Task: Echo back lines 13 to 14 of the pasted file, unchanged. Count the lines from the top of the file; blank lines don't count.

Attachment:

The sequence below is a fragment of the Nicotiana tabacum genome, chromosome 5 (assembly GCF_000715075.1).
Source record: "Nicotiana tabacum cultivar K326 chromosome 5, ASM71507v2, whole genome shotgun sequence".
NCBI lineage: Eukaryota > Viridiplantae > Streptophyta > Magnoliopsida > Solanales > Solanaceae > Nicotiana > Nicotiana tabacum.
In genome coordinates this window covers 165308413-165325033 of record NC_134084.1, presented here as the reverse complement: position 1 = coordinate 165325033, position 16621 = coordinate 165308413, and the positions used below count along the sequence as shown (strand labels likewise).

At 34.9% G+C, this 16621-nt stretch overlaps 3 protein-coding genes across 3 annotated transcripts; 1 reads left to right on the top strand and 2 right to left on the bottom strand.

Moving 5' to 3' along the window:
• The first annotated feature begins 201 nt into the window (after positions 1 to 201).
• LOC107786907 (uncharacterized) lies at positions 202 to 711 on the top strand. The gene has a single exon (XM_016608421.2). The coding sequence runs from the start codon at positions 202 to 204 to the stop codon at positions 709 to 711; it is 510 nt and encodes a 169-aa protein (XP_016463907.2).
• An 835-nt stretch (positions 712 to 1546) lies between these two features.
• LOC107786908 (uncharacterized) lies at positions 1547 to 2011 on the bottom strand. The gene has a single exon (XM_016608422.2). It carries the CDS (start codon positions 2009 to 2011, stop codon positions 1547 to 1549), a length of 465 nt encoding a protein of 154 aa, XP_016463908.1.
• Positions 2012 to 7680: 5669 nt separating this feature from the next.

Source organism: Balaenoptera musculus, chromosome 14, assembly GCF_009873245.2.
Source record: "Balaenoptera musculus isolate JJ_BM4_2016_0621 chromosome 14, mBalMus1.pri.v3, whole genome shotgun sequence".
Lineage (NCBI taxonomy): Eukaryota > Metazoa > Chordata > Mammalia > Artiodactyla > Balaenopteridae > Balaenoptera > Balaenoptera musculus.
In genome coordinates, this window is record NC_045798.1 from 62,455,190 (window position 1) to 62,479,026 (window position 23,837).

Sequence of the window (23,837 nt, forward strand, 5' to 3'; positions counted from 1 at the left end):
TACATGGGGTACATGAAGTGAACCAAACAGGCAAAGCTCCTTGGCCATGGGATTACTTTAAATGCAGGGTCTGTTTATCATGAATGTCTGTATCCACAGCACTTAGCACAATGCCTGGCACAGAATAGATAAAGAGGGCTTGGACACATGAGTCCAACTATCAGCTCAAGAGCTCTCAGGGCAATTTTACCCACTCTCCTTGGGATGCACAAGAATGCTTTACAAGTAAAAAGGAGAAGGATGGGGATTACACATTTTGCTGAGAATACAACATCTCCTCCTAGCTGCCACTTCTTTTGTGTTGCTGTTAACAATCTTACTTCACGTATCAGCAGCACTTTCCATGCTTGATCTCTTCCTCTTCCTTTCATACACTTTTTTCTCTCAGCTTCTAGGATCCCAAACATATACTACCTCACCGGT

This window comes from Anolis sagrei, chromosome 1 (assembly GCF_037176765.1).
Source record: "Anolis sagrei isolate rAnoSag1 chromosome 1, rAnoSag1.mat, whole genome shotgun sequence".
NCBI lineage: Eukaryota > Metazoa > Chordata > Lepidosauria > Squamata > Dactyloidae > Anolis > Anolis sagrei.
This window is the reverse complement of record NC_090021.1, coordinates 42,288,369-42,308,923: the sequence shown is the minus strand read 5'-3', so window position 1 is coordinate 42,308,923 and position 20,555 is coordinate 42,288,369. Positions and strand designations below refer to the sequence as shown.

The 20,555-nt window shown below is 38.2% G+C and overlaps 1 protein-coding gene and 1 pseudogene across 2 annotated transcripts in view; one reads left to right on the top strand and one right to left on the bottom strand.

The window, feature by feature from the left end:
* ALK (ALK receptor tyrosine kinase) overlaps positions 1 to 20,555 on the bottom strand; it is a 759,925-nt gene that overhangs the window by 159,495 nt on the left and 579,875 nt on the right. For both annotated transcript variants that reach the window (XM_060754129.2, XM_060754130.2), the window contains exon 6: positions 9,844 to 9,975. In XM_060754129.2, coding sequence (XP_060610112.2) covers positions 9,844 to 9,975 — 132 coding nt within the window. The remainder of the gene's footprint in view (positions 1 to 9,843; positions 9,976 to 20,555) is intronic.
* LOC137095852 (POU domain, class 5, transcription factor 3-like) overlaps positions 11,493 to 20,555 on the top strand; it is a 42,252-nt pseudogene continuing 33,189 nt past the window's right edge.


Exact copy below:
Source record: "Balaenoptera musculus isolate JJ_BM4_2016_0621 chromosome 14, mBalMus1.pri.v3, whole genome shotgun sequence".
Lineage (NCBI taxonomy): Eukaryota > Metazoa > Chordata > Mammalia > Artiodactyla > Balaenopteridae > Balaenoptera > Balaenoptera musculus.